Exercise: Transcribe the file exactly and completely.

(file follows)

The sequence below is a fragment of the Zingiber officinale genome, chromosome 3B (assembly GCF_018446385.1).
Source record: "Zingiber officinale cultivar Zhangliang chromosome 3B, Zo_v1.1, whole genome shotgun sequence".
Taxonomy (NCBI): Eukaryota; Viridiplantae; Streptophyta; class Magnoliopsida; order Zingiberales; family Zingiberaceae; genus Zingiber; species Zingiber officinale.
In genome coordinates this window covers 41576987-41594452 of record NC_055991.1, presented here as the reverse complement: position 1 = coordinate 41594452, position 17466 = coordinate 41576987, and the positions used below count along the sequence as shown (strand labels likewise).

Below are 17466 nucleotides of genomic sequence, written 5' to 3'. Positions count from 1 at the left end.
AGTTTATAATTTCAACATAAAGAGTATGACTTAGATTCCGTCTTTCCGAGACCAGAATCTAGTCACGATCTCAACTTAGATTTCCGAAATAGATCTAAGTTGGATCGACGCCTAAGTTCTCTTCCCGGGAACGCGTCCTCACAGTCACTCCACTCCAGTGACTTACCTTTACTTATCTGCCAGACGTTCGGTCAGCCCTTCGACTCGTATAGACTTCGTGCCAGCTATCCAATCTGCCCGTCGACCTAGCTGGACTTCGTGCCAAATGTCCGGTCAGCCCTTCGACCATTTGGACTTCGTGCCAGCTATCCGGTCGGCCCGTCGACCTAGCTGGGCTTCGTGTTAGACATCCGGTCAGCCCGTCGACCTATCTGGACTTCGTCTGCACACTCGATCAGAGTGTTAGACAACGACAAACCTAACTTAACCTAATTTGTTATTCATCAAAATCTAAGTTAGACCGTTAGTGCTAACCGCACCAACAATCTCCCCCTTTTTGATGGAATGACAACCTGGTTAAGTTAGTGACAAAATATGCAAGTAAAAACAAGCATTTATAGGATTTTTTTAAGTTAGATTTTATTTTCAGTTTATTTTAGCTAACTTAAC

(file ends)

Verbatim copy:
The sequence below is a fragment of the Zingiber officinale genome, chromosome 3B (assembly GCF_018446385.1).
Source record: "Zingiber officinale cultivar Zhangliang chromosome 3B, Zo_v1.1, whole genome shotgun sequence".
Taxonomy (NCBI): Eukaryota; Viridiplantae; Streptophyta; class Magnoliopsida; order Zingiberales; family Zingiberaceae; genus Zingiber; species Zingiber officinale.
In genome coordinates this window covers 41576987-41594452 of record NC_055991.1, presented here as the reverse complement: position 1 = coordinate 41594452, position 17466 = coordinate 41576987, and the positions used below count along the sequence as shown (strand labels likewise).

Below are 17466 nucleotides of genomic sequence, written 5' to 3'. Positions count from 1 at the left end.
AGTTTATAATTTCAACATAAAGAGTATGACTTAGATTCCGTCTTTCCGAGACCAGAATCTAGTCACGATCTCAACTTAGATTTCCGAAATAGATCTAAGTTGGATCGACGCCTAAGTTCTCTTCCCGGGAACGCGTCCTCACAGTCACTCCACTCCAGTGACTTACCTTTACTTATCTGCCAGACGTTCGGTCAGCCCTTCGACTCGTATAGACTTCGTGCCAGCTATCCAATCTGCCCGTCGACCTAGCTGGACTTCGTGCCAAATGTCCGGTCAGCCCTTCGACCATTTGGACTTCGTGCCAGCTATCCGGTCGGCCCGTCGACCTAGCTGGGCTTCGTGTTAGACATCCGGTCAGCCCGTCGACCTATCTGGACTTCGTCTGCACACTCGATCAGAGTGTTAGACAACGACAAACCTAACTTAACCTAATTTGTTATTCATCAAAATCTAAGTTAGACCGTTAGTGCTAACCGCACCAACAATCTCCCCCTTTTTGATGGAATGACAACCTGGTTAAGTTAGTGACAAAATATGCAAGTAAAAACAAGCATTTATAGGATTTTTTTAAGTTAGATTTTATTTTCAGTTTATTTTAGCTAACTTAAC